London-based Fourpure Brewing Co’s Sean Knight told The Morning Advertiser (MA) that The Cask Report 2018 (due to be released next week) ought to be about promoting cask beer rather than comparing it to keg.
“To say cask is craft and keg is not divides drinkers instead of uniting them,” he said. “The whole idea of cask v keg is kind of redundant. We should be focusing on better quality beer of all types.”
“The bigger problem in the industry at the moment is quality of beer, and you can get bad quality beer in both cask and keg.”
Promoting cask and keg
Knight’s comments come after Cask Marque’s Paul Nunny told attendees at the MA500 business club meeting in Edinburgh that “all cask is craft but not all craft is cask.”
“The Cask Report is meant to be about promoting cask ale,” Knight said. “I read it every year and it’s a great read, but it should be about cask beer and not comparing it to keg. Overall, we should be looking to produce the best beer in both formats and promoting both formats, rather than trying to say one is better than the other.”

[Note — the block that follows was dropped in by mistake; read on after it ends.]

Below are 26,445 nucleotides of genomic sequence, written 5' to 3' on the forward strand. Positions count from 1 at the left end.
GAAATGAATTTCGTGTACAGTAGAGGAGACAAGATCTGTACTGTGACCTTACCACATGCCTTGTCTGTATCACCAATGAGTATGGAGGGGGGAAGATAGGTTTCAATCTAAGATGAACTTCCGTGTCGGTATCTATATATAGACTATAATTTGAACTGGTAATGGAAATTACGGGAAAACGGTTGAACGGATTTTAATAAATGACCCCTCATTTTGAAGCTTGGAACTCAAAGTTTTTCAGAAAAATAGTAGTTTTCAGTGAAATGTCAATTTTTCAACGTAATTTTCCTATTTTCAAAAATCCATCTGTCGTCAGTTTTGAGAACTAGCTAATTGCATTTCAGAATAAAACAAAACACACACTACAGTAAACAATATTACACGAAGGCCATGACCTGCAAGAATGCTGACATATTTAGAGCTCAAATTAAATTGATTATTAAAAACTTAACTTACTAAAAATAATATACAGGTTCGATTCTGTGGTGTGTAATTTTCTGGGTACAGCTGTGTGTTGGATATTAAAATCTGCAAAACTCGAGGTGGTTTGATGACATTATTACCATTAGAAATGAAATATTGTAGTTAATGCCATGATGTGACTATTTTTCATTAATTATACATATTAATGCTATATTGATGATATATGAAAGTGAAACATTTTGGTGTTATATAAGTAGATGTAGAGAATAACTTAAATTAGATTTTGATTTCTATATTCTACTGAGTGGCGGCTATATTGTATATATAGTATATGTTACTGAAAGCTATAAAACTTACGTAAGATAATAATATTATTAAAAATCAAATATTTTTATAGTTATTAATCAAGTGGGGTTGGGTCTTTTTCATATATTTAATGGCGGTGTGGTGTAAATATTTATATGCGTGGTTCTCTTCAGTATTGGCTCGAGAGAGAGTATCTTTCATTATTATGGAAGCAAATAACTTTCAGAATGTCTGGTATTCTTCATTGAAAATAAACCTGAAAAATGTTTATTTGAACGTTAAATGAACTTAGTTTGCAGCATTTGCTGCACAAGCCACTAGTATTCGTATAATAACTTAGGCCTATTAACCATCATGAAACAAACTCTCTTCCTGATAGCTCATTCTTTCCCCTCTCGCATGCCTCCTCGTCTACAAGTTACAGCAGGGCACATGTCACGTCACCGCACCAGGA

Explaining Fourpure’s decision to focus exclusively on keg beer, Knight said: “I think the style of beers we produce we feel suit keg beer and cans much better.
“I came from a cask brewery before I worked here and just this weekend have been drinking Harvey's Best Bitter as well as some Cloudwater! I'll drink any format of beer, as long as it is made well.”
“If you're brewing traditional English best bitters then I wouldn't personally put that into keg; it tastes great in cask,” he continued. “But if you're making an 8%-plus double IPA, you probably won't sell that quickly enough in cask.
“We should be focusing on making the best-quality beer for the consumer and not focusing on cask drinkers v keg drinkers.”
Quality 'through the whole chain'
On the subject of beer quality within the UK market, Knight added: “Quality is about making sure we are working in the brewery to make the best beer possible, whether that is the guy cleaning the floors or the brewer making the beer. Quality has to run through the whole chain and feed back into the process of continual improvement.
“Both keg and cask breweries need that and it’s not about which one is better or which one is worse.”
Last month, Fourpure’s head brewer John Driebergen told MA that training bar staff on how to sell craft beer and improving hygiene standards would help to improve their pub beer sales.
Driebergen also warned that pubs risked losing custom unless their staff were educated about what makes craft beer different.